Tag Archives: North by Northeast

NXNE review: Flag @ Opera House, June 14, 2013

Flag play classic Black Flag songs to Toronto fans

Former Black Flag members (reformed as Flag) performed the music of Flag at the Opera House on June 14 as part of North by Northeast.

Former Black Flag members and Descendents guitarist Stephen Egerton (reformed as Flag) performed the music of Black Flag at the Opera House on June 14 as part of North by Northeast. (Photo: Tom Beedham)

Keith and Chuck and Bill and Dez and Stephen. It took me a long time to get to calling this lineup Flag, and not the name of the members’ former band. I’m not alone either. When they played at Toronto’s Opera House on June 14, even opening act Genetic Control singer Mike Price had to correct himself after calling them Black Flag onstage.

By membership alone, Flag consists of double the original members the new Black Flag lineup boasts (Flag’s only member without previous Black Flag credentials is Descendents guitarist Stephen Egerton). But the cropped title makes sense. Some of the members have been away from the songs for over 30 years and even left before most of the group proper’s back catalog had life breathed into them, and Keith Morris has made it clear that Flag won’t be penning any new material.

It’s not a Black Flag cover band, per se, but it’s not Greg Ginn’s insistently progressive recording outfit, either. The latter is a position Greg Ginn is latching onto with the group with whom he’s presently touring around the world and recording a new album under the “official” Black Flag banner. It consists of early Black Flag vocalist Ron Reyes as well as drummer Gregory Moore – who played with Black Flag for some reunion performances in 2003 – and bassist Dave Klein of Screeching Weasel. They’ve already released some new material, which sort of sounds like what you’d get if Greg Ginn and the Royal We grabbed Ron Reyes – a great Black Flag short distance vocalist – to sing over some longer, sludgier, Family Man-esque instrumentals.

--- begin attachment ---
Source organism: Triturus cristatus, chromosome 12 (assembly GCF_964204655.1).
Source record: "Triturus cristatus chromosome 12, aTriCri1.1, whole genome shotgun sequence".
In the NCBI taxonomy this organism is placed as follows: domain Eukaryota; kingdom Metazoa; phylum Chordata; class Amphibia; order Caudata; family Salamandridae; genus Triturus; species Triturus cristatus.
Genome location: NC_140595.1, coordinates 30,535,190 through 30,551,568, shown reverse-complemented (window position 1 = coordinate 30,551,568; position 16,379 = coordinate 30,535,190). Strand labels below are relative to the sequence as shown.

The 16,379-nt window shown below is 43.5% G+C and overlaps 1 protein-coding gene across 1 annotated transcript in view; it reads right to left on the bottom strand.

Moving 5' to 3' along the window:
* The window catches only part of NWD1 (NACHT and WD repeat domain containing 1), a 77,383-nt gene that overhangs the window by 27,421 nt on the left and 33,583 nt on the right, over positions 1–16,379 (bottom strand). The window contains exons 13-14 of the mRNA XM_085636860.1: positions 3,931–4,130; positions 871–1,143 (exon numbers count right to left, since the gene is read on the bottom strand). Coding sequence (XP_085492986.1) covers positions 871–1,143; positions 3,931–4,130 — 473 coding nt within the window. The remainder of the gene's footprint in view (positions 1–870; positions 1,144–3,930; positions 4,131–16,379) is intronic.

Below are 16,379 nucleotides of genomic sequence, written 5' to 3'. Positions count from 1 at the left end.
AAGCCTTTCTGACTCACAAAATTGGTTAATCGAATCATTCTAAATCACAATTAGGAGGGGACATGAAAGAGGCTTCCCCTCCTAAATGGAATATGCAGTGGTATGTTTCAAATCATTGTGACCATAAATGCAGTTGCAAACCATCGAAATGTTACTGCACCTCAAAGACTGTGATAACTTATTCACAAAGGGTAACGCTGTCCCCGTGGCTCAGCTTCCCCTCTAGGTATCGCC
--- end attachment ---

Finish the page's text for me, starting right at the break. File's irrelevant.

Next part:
As an aspiring Black Flag completest who never got to see any of the band’s pre-breakup lineups live (I was born in 1988) and has a genuine love for the songs, I’d love to get the chance to see the Reyes-and-Ginn-steered band, but Flag’s performance at the Opera House had all the intensity of the classic Black Flag concert footage viewable in documentaries like Penelope Spheeris’s first installment of The Decline of Western Civilization and Paul Rachman’s American Hardcore – as well as the countless snippets of fan footage available online – without the pretension of Greg Ginn.

For the majority of the show, the members stuck to what they knew from their personal experiences with the band.

Whether or not they were intended as a jab at Ginn’s new band and his long-bemoaned history of failure to pay out royalties to where they have been due, the group kicked off the set with “Revenge,” with Keith Morris fronting the act (on that note, they didn’t play “You Bet We’ve Got Something Against You!” – perhaps just because it’s a Ron Reyes song).

Morris also sang “Police Story,” “I Don’t Care,” “Depression,” “No Values,” “Gimmie Gimmie Gimmie,” “Clocked In” and “White Minority” (songs Black Flag had recorded with the singer, originally intended for inclusion on their first release before he quit in 1979, resulting in the group re-recording most of them with Reyes for Jealous Again­ ­and eventually Henry Rollins for Damaged).

When one fan interrupted Morris with the bait that he should “Shut up and die” while the singer was in the middle of relating how “White Minority” has been historically misunderstood and how that’s brought flak to the members of the band in their private lives was also an easy reminder of so many Black Flag versus fans stage confrontations (it was also a moment that recalled Morris’s new band OFF!’s opening performance at a 2012 Refused reunion concert at the Sound Academy, where Morris’s mid-set ramblings on the comparisons of the United States and Canadian governments were greeted with some impatient rejection).

The singer also performed lead vocals on all of the tracks off of the Nervous Breakdown EP, as well as the inadmissible “My War” and “Rise Above” – Damaged-era anthems famously sung by Rollins.